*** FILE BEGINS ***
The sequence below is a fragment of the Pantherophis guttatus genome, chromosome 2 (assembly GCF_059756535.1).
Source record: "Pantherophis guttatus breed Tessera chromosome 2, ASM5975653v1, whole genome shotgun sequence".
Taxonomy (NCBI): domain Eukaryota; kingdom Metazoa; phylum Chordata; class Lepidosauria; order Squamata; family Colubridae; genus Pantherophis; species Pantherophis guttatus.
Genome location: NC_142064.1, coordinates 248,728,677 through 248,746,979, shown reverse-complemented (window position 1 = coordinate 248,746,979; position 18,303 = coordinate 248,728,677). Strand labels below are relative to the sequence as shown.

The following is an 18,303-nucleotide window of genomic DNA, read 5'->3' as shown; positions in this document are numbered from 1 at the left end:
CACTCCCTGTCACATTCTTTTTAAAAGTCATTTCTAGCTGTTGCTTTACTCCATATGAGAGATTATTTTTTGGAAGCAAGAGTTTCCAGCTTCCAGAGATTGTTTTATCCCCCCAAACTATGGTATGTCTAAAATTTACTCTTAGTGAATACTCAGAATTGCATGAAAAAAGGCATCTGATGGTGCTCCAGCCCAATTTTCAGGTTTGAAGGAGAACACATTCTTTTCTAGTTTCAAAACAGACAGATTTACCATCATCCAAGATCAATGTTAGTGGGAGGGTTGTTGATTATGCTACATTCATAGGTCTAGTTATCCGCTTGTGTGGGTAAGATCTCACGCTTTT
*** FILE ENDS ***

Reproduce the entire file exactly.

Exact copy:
The sequence below is a fragment of the Pantherophis guttatus genome, chromosome 2 (assembly GCF_059756535.1).
Source record: "Pantherophis guttatus breed Tessera chromosome 2, ASM5975653v1, whole genome shotgun sequence".
Taxonomy (NCBI): domain Eukaryota; kingdom Metazoa; phylum Chordata; class Lepidosauria; order Squamata; family Colubridae; genus Pantherophis; species Pantherophis guttatus.
Genome location: NC_142064.1, coordinates 248,728,677 through 248,746,979, shown reverse-complemented (window position 1 = coordinate 248,746,979; position 18,303 = coordinate 248,728,677). Strand labels below are relative to the sequence as shown.

The following is an 18,303-nucleotide window of genomic DNA, read 5'->3' as shown; positions in this document are numbered from 1 at the left end:
CACTCCCTGTCACATTCTTTTTAAAAGTCATTTCTAGCTGTTGCTTTACTCCATATGAGAGATTATTTTTTGGAAGCAAGAGTTTCCAGCTTCCAGAGATTGTTTTATCCCCCCAAACTATGGTATGTCTAAAATTTACTCTTAGTGAATACTCAGAATTGCATGAAAAAAGGCATCTGATGGTGCTCCAGCCCAATTTTCAGGTTTGAAGGAGAACACATTCTTTTCTAGTTTCAAAACAGACAGATTTACCATCATCCAAGATCAATGTTAGTGGGAGGGTTGTTGATTATGCTACATTCATAGGTCTAGTTATCCGCTTGTGTGGGTAAGATCTCACGCTTTT